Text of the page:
DNAT      net       dmz:<server local IP address>[:<server port>] <protocol> <port>

If you don't specify the <server port>, it is assumed to be the same as <port>.


Be sure to add your rules after the line that reads SECTION NEW.

Example 1. You run a Web Server on DMZ Computer 2 and you want to forward incoming TCP port 80 to that system

#ACTION     SOURCE    DEST                PROTO      DEST PORT(S)
Web(DNAT)   net    dmz:  
Web(ACCEPT)  loc    dmz:
  • Entry 1 forwards port 80 from the Internet.

  • Entry 2 allows connections from the local network.

Several important points to keep in mind:

  • When you are connecting to your server from your local systems, you must use the server's internal IP address ( or you must use DNAT from the loc zone as well (see below).

    #ACTION     SOURCE    DEST                PROTO      DEST          SOURCE           ORIGINAL
    #                                                    PORT(S)       PORT(S)          DEST
    Web(DNAT)   loc       dmz:      -          -             -                external-ip-address

    where external-ip-address is the IP address of the firewall's external interface.

  • Many ISPs block incoming connection requests to port 80. If you have problems connecting to your web server, try the following rule and try connecting to port 5000 (e.g., connect to http://w.x.y.z:5000 where w.x.y.z is your external IP).

    #ACTION   SOURCE    DEST                PROTO      DEST PORT(S)    SOURCE
    #                                                                  PORT(S)
    DNAT      net       dmz:   tcp        5000
  • If you want to be able to access your server from the local network using your external address, then if you have a static external IP you can replace the loc->dmz rule above with:

    #                                                        PORT(S)  DEST
    DNAT      loc       dmz:  tcp    80            -        <external IP>

    If you have a dynamic IP then you must ensure that your external interface is up before starting Shorewall and you must take steps as follows (assume that your external interface is eth0):

    1. Include the following in /etc/shorewall/params:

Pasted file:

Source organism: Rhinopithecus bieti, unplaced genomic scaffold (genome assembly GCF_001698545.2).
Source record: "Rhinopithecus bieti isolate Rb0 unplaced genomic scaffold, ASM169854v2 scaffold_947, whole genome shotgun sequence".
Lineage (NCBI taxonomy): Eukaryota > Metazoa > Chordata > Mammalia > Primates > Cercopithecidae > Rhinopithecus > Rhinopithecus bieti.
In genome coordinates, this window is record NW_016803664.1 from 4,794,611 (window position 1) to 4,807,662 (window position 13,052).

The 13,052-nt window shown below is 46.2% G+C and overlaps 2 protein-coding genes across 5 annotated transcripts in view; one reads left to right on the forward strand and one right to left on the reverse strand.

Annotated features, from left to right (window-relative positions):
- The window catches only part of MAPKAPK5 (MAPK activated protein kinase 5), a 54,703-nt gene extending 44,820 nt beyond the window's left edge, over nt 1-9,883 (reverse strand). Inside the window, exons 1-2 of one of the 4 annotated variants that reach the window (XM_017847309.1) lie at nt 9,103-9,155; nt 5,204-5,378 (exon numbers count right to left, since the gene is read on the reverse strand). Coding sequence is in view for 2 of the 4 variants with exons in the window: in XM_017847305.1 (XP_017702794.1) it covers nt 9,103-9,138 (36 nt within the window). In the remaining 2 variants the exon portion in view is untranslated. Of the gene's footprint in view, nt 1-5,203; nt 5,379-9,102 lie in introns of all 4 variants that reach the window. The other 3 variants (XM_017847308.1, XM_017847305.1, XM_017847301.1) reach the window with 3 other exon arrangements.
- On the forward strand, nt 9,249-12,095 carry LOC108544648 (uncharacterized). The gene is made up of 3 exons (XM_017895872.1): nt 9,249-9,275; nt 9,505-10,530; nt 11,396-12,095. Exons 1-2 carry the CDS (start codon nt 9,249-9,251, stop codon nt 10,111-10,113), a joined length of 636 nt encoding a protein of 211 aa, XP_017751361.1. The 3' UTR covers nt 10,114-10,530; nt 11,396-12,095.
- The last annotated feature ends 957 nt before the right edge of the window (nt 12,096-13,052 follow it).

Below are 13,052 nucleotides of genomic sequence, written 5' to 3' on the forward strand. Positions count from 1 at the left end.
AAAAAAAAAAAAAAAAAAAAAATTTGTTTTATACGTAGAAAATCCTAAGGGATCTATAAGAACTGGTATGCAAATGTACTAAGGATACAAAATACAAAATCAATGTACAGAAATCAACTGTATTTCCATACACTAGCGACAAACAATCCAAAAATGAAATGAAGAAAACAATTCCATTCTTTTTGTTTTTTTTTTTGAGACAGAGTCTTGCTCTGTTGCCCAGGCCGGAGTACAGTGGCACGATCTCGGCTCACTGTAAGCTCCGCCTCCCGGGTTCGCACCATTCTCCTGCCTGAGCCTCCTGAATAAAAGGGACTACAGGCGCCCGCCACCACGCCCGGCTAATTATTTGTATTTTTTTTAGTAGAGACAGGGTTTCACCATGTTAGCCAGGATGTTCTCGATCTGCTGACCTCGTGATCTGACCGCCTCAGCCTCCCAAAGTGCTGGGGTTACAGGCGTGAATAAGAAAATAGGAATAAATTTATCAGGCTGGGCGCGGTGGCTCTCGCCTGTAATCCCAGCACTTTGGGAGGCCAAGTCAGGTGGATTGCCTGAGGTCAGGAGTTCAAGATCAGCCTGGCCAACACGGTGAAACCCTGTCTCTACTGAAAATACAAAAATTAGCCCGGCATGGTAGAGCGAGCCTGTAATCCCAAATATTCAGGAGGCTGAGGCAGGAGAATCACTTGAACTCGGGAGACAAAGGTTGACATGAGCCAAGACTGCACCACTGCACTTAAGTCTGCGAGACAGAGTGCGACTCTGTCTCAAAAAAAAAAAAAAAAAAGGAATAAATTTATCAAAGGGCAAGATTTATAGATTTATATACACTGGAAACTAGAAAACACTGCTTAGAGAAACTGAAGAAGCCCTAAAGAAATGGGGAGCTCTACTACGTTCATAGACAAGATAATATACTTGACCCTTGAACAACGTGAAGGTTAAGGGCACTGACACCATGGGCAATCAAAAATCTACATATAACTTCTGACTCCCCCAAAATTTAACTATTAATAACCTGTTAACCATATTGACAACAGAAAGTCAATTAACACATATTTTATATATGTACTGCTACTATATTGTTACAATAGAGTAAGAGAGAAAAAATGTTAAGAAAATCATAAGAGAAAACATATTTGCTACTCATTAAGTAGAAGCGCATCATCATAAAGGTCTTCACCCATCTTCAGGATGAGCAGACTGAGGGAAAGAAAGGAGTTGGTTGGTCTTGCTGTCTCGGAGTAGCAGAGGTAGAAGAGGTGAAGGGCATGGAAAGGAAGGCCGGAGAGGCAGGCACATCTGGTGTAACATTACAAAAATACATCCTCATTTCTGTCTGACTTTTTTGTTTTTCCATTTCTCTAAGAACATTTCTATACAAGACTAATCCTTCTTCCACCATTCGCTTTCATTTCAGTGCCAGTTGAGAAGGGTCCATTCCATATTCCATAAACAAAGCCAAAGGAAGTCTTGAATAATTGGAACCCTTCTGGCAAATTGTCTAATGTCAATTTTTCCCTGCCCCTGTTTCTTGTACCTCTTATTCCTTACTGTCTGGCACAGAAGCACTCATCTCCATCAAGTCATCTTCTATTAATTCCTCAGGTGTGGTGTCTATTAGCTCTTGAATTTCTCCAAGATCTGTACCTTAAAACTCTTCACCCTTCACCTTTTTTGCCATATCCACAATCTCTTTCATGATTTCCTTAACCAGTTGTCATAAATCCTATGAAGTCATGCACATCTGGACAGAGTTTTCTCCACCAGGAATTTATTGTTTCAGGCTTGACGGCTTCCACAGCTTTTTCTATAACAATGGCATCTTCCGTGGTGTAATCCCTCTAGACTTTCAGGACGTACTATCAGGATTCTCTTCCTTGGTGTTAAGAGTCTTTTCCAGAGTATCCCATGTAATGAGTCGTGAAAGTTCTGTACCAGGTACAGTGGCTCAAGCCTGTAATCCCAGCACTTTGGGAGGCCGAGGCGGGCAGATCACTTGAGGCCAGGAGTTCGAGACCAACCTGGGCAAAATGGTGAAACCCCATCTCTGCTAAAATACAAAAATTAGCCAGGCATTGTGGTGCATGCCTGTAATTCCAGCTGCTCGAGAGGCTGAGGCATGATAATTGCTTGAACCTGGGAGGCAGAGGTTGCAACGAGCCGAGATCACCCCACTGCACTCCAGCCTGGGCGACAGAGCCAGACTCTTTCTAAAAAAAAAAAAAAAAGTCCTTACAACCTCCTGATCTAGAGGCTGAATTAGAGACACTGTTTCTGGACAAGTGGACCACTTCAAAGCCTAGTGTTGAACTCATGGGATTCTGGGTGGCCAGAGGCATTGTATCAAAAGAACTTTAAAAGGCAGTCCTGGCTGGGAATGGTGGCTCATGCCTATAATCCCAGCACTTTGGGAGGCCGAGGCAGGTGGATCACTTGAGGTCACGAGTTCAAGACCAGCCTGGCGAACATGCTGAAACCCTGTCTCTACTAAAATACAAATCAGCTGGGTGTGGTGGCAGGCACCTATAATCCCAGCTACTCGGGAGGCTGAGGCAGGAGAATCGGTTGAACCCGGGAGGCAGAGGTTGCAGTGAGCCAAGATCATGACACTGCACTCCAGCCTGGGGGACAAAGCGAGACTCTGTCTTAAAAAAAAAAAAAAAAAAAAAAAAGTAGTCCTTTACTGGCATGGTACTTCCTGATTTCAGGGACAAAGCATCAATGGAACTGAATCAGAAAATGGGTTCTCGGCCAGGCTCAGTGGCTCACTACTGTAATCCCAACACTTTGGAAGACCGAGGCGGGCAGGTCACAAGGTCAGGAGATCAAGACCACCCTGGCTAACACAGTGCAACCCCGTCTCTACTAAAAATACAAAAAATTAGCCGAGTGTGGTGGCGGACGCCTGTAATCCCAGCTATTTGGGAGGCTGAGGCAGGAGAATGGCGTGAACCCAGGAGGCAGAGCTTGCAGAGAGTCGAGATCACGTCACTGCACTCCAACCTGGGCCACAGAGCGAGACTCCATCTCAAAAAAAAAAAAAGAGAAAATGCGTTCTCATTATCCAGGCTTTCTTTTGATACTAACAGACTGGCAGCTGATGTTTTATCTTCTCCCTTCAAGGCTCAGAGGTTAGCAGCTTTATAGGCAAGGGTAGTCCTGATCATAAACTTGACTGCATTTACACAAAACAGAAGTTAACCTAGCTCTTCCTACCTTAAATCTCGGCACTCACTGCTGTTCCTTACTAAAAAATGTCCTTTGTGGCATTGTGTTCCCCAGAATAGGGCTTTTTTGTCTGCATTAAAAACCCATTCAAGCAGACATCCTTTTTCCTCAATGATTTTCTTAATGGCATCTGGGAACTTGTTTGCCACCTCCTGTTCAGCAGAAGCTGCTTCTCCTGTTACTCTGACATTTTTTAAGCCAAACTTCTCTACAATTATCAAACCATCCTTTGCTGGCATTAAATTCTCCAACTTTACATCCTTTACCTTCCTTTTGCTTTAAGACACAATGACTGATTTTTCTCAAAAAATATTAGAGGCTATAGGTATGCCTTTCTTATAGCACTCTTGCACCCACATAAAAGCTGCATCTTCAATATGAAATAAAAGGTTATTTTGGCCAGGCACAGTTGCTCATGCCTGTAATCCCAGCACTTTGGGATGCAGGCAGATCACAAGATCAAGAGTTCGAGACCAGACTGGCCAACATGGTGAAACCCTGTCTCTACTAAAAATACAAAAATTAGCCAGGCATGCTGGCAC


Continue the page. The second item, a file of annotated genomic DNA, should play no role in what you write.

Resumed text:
ETH0_IP=$(find_interface_address eth0)

    2. Make your loc->dmz rule:

      #                                                          PORT(S)  DEST
      DNAT      loc       dmz:   tcp     80            -        $ETH0_IP
  • If you want to access your server from the DMZ using your external IP address, see FAQ 2a.

At this point, add the DNAT and ACCEPT rules for your servers.


When testing DNAT rules like those shown above, you must test from a client OUTSIDE YOUR FIREWALL (in the 'net' zone). You cannot test these rules from inside the firewall!

For DNAT troubleshooting tips, see FAQs 1a and 1b.

Domain Name Server (DNS)

Normally, when you connect to your ISP, as part of getting an IP address your firewall's Domain Name Service (DNS) resolver will be automatically configured (e.g., the /etc/resolv.conf file will be written). Alternatively, your ISP may have given you the IP address of a pair of DNS name servers for you to manually configure as your primary and secondary name servers. It is your responsibility to configure the resolver in your internal systems. You can take one of two approaches:

  • You can configure your internal systems to use your ISP's name servers. If your ISP gave you the addresses of their servers or if those addresses are available on their web site, you can configure your internal systems to use those addresses. If that information isn't available, look in /etc/resolv.conf on your firewall system -- the name servers are given in nameserver records in that file.